The CO2 Foundation is delighted to have released its first grant funds to support the 2022 update of the World Scientists Warning of a Climate Emergency. This effort is led by Dr. William Ripple, Distinguished Professor of Ecology at Oregon State University, Associate of the Conservation Biology Institute, and Director of the Alliance of World Scientists; the project’s goals are to share current climate data points, motivate diverse audiences to take action, and showcase effective solutions.
This project has its origins in the “World Scientists’ Warning to Humanity,” published in 1992 by the Union of Concerned Scientists (UCS) and signed by over 1700 scientists. In 2017, on the 25th anniversary of this original Warning, Ripple led a group of scientists to evaluate our collective response in the intervening years. In a “Second Notice”, they documented their findings that humanity had failed to make progress in solving the identified challenges. Following this publication, the Alliance of World Scientists (AWS) was formed; it now has 26,000 members around the world, and works with partner organization Scientists Warning Foundation.
In January 2020, Dr. Ripple et al. published a Viewpoint article in BioScience, entitled “World Scientists’ Warning of a Climate Emergency”; this article currently has 14,664 signatories from 158 countries, and is still accepting scientists’ signatures. The team updated this project with a follow-up article in 2021, and plans to produce annual reports with slightly different foci. The Foundation is supporting this year’s report, with addition of data points related to recent climate/weather-related disasters, followed by public outreach on the status of the climate emergency. Since the grant funds were released, Dr. Ripple and his associates, Dr. Chris Wolf and Dr. Jillian Gregg, have created a new counter tool for visualizing cumulative CO2 emissions.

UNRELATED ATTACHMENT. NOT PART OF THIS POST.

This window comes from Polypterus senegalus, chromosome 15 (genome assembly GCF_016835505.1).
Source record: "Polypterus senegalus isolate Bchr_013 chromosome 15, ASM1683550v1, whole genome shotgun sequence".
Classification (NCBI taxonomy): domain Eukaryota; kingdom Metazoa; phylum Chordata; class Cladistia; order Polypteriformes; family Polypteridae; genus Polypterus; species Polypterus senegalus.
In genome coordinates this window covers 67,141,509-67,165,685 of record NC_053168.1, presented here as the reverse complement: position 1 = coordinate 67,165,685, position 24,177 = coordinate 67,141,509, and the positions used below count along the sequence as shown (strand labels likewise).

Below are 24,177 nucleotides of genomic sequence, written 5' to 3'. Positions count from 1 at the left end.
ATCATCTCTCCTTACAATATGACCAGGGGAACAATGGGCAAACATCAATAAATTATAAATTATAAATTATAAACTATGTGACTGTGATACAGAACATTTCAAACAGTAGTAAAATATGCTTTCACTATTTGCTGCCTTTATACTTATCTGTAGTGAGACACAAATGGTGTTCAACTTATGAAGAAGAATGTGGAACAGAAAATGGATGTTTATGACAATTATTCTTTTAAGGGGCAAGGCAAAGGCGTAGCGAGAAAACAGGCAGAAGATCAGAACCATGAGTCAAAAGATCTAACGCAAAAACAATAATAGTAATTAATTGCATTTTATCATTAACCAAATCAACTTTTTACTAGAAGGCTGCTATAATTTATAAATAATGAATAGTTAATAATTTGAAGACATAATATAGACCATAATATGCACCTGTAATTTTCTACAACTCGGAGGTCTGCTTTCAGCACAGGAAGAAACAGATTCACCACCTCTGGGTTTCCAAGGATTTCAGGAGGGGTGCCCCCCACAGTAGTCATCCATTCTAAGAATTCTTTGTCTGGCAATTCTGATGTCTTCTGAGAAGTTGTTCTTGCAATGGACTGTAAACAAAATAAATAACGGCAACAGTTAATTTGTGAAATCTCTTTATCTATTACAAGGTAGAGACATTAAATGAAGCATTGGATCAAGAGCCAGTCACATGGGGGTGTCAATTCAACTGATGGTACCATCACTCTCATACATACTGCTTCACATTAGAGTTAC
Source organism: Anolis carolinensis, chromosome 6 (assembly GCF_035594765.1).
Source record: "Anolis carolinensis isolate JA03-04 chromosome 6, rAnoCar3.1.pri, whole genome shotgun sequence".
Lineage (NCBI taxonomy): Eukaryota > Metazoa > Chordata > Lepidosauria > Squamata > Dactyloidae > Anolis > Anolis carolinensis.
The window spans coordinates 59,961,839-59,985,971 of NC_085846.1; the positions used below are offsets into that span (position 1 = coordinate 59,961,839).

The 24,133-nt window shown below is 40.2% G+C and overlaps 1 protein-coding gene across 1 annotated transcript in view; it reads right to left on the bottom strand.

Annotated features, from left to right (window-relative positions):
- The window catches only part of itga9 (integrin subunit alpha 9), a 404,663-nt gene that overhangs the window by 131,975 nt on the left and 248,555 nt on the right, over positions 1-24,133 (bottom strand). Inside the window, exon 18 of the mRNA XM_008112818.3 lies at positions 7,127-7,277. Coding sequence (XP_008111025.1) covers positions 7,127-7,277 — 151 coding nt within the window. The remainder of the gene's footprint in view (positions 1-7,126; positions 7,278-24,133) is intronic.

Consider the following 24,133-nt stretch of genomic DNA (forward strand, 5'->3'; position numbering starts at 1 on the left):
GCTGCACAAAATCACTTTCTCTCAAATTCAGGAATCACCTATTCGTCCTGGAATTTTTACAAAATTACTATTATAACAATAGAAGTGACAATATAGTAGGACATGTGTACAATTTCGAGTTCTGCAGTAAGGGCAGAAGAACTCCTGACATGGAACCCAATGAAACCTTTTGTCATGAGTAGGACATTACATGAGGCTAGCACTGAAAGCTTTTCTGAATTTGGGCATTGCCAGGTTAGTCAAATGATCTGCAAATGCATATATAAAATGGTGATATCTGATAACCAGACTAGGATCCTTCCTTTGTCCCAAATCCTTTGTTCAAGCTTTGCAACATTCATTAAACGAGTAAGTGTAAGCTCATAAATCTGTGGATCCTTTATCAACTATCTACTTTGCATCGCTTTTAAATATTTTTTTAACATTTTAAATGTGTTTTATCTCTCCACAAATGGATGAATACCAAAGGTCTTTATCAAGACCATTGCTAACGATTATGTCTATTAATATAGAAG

The CO2 Foundation is enthusiastic about supporting this project because of the research team’s interest in adding data points related to extreme weather events, as well as its ability to share findings with a pre-existing network of engaged scientists and media outlets. We look forward to seeing how the 2022 report can be a focal point for the scientific community to engage in climate work, and also spur more action via media coverage and conversations.